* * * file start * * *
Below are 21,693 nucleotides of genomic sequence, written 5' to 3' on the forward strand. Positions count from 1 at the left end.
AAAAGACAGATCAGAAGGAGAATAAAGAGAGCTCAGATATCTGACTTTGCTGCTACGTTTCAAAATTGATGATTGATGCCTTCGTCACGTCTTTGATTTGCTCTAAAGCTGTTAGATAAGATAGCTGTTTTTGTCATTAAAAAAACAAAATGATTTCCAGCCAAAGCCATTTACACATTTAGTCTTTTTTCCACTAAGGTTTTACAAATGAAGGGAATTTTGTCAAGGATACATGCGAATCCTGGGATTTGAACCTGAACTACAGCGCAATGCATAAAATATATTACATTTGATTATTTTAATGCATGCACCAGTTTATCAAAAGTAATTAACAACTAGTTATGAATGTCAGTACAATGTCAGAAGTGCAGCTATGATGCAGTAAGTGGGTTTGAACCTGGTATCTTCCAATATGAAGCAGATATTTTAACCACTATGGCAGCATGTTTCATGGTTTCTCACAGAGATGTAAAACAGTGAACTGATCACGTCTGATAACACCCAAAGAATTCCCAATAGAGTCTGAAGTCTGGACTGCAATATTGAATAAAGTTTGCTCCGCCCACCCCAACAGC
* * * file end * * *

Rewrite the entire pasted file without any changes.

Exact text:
Below are 21,693 nucleotides of genomic sequence, written 5' to 3' on the forward strand. Positions count from 1 at the left end.
AAAAGACAGATCAGAAGGAGAATAAAGAGAGCTCAGATATCTGACTTTGCTGCTACGTTTCAAAATTGATGATTGATGCCTTCGTCACGTCTTTGATTTGCTCTAAAGCTGTTAGATAAGATAGCTGTTTTTGTCATTAAAAAAACAAAATGATTTCCAGCCAAAGCCATTTACACATTTAGTCTTTTTTCCACTAAGGTTTTACAAATGAAGGGAATTTTGTCAAGGATACATGCGAATCCTGGGATTTGAACCTGAACTACAGCGCAATGCATAAAATATATTACATTTGATTATTTTAATGCATGCACCAGTTTATCAAAAGTAATTAACAACTAGTTATGAATGTCAGTACAATGTCAGAAGTGCAGCTATGATGCAGTAAGTGGGTTTGAACCTGGTATCTTCCAATATGAAGCAGATATTTTAACCACTATGGCAGCATGTTTCATGGTTTCTCACAGAGATGTAAAACAGTGAACTGATCACGTCTGATAACACCCAAAGAATTCCCAATAGAGTCTGAAGTCTGGACTGCAATATTGAATAAAGTTTGCTCCGCCCACCCCAACAGC